Education was historically denied to Dalit communities for centuries. Babasaheb’s extraordinary accolades would go on to become a pride for his people.
Illustration by Ajinkya Dekhane
Dr B. R Ambedkar was an eminent jurist, economist, leader and also the most prolific thinker of his time. His important work in social reform, law and politics is only paralleled by his extraordinary educational qualifications. In his lifetime, he earned a total of 9 degrees, which were B.A, M.A(2), M.Sc, D.Sc, PhD, LLD, D.Litt and Bar-at-law. While his formal education is an incredible feat in itself, Babasaheb’s wisdom and acuity made him one of the greatest minds in history. His educational qualifications till date remain an aspiration of thousands of Dalit families for their children.
When he acquired his high school matriculation in 1907 and entered Elphinstone College in 1908, Babasaheb became the first from his Mahar caste to do so. By 1912, he obtained a degree of political science and economics from Bombay University. At the age of 22 in 1913, Dr Ambedkar was awarded the Baroda State Scholarship under a scheme established by Sayajirao Gaekwad, thus enabling him to pursue a postgraduate education at Columbia University in New York, USA.
In 1915, he passed his first M.A majoring in economics, and other subjects of Sociology, History, Philosophy and Anthropology.
In October 1916, he enrolled for the Bar course at Gray’s Inn, and at the same time at the London School of Economics where he started working on a doctoral thesis. On 9 May, he presented the paper Castes in India: Their Mechanism, Genesis and Development before a seminar conducted by the anthropologist Alexander Goldenweiser.
His second master’s thesis was on “The problem of the rupee: Its origin and its solution”. In 1923, he completed a D.Sc. in Economics which was awarded from University of London, and the same year he was called to the Bar by Gray’s Inn. Ambedkar received his Ph.D. degree in economics at Columbia in 1927.
He believed that education is a birthright and must be free and accessible and fought the rights of Dalits and women. In the 3 February 1928 edition of Bahishkrut Bharat, a newspaper founded by Ambedkar, he wrote, “Knowledge and learning are not for men alone; they are essential for women too…if you want sudhaaranaa for future generations, educating girls is very important. You cannot afford to forget my speech or to fail to put it into practice.”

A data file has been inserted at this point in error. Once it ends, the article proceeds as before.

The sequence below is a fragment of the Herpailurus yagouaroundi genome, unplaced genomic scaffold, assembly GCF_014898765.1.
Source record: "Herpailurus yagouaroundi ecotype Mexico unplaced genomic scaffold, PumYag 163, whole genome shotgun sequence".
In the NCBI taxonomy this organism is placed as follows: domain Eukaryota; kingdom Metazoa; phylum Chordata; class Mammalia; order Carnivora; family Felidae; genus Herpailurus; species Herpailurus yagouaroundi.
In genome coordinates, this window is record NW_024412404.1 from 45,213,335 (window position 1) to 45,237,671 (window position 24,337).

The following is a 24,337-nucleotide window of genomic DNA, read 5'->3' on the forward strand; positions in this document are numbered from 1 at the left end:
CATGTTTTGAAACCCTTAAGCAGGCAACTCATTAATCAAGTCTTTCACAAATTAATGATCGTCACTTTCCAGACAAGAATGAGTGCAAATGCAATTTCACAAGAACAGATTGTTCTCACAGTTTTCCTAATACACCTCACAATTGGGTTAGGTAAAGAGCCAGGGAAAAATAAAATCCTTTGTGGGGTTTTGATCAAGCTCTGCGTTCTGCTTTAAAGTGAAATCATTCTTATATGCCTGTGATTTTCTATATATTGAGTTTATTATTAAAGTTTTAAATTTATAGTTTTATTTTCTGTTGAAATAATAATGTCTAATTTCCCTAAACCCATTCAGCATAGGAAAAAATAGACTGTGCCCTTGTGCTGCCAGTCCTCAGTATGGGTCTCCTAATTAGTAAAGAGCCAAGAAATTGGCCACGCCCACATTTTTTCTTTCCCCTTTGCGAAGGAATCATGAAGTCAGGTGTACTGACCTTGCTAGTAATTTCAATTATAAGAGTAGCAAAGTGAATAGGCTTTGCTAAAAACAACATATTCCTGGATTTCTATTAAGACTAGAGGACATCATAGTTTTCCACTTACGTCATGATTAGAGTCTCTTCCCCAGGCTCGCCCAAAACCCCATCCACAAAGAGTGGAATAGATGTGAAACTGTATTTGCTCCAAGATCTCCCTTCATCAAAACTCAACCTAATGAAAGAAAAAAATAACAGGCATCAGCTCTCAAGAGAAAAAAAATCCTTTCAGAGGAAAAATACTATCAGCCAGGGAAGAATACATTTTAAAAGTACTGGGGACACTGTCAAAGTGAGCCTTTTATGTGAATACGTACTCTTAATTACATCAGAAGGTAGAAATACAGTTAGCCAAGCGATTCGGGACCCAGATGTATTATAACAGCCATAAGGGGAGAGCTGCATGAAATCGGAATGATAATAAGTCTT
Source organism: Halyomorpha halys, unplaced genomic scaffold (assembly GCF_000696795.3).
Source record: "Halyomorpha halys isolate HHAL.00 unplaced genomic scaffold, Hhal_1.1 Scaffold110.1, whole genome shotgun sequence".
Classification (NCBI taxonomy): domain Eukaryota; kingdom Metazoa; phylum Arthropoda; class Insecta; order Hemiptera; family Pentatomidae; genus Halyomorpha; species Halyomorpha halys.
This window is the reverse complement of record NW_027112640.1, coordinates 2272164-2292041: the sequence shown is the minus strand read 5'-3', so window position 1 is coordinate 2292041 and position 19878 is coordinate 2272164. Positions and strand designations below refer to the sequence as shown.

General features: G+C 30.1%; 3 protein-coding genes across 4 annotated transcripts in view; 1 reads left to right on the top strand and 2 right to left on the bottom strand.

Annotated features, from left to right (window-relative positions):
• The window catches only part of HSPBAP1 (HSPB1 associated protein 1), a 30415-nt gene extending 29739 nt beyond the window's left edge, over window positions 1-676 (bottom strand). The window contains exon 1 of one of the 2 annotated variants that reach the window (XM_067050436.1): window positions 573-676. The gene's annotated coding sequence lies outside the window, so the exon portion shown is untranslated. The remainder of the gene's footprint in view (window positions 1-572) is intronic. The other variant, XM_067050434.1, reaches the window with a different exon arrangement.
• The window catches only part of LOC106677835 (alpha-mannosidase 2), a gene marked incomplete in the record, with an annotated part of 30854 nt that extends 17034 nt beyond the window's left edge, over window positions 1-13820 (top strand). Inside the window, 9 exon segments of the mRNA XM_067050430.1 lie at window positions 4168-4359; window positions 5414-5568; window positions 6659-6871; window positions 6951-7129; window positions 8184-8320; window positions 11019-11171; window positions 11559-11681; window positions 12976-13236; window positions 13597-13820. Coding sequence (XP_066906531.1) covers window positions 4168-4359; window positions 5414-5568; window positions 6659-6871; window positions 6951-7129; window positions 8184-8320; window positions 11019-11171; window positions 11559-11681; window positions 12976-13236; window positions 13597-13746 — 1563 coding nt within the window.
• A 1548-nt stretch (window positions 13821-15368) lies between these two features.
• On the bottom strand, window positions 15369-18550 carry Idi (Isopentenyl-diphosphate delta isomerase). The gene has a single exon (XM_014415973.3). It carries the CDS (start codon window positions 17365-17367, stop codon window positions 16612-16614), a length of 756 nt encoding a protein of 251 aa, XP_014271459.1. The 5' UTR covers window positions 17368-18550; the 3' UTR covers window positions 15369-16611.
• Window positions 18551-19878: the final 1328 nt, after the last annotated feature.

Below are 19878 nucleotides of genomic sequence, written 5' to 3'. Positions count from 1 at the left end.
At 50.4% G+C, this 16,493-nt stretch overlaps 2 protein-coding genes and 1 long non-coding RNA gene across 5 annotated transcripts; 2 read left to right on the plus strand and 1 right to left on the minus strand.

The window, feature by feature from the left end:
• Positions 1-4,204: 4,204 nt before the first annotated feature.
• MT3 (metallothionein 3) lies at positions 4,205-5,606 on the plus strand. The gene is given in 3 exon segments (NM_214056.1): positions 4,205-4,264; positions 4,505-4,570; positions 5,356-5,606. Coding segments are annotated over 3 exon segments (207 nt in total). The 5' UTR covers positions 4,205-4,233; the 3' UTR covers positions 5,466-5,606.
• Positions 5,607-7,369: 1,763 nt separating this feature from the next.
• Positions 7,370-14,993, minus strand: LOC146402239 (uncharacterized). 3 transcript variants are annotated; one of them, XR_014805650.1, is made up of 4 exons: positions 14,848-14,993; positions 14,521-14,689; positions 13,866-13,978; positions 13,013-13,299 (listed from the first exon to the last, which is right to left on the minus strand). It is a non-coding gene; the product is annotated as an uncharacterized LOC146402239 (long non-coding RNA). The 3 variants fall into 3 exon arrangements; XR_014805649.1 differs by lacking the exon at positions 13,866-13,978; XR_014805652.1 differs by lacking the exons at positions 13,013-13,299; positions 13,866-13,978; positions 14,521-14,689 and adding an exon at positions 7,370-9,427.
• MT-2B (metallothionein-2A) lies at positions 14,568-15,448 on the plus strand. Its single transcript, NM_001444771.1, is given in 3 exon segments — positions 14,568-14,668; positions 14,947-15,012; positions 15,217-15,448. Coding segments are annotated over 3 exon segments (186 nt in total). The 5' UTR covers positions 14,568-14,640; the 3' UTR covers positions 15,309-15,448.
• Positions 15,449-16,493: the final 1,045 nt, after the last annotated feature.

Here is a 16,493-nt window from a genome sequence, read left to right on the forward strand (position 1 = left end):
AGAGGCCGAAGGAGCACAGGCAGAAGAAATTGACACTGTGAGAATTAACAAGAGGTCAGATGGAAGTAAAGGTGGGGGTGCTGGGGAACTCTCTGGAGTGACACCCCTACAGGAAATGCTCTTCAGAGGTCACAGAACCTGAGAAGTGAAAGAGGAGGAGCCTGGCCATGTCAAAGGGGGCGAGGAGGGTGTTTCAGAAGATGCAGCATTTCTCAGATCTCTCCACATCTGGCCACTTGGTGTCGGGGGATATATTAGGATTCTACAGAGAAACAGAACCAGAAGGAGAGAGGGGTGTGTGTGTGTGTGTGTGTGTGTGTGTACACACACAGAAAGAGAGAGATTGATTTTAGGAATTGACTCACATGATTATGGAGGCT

Dr Ambedkar’s watershed contribution to women’s rights was his efforts in the passage of the Hindu Code Bills during the 1950s that fought for women’s right to education. Babasaheb was one of the foremost advocates of women’s education. In his speech on 20th July 1942 at Nagpur, Ambedkar said, “I measure the progress of a community by the degree of progress which women have achieved,” thus signaling a universalisation of education to society and the insight that its progress was contingent on education for women.
Babasaheb truly believed that education was a weapon of social change especially for downtrodden communities. The real-life embodiment of Dr Ambedkar’s pioneering vision in making knowledge free and accessible is enshrined in the Article 45 of the Indian Constitution that allows free and compulsory education for all Indians today irrespective of caste or gender. Dr Ambedkar’s remarkable scholarly accolades proved he was not only a lifelong learner, but also a skilled teacher and imparter of knowledge.
Curriculum is one of the most notable ideas in Dr Ambedkar’s views. He felt that students must be trained to learn to “distinguish between the matter of facts and matter of opinion”. The curriculum should enable the learners to state the questions on everything fairly (with sympathy). They should be able to analyse a proposed idea and observe what comes before accepting and rejecting it, thus vouching for progressive and scientific ideas.
Dr Ambedkar’s academic journey, advocacy and work in education policy is largely responsible for the right to education that we collectively experience in modern India. The debt of gratitude that we owe to Babasaheb can only be paid by working towards an accessible and constructive education system aligning with his ideals of social justice.
Dr B.R. Ambedkar: The Buddha and His Dhamma
Dr Ambedkar at the Round Table Conference, 1932, WS, vol. 2, 502- 545
Dr B.R. Ambedkar: Not submitted to the Indian Franchise Committee on the Depressed Classes, 1932, WS, vol. 2, 491 – 500 (Lothian Committee).
Dr B.R. Ambedkar: Castes in India. Their Mechanism, Genesis and Development, 1916
Dr B.R. Ambedkar: Annihilation of Caste, with a Reply to Mahatma Gandhi, 1936
Dr B.R. Ambedkar: What Congress and Gandhi have done to the Untouchables? Samyak Prakashan, New Delhi 2012.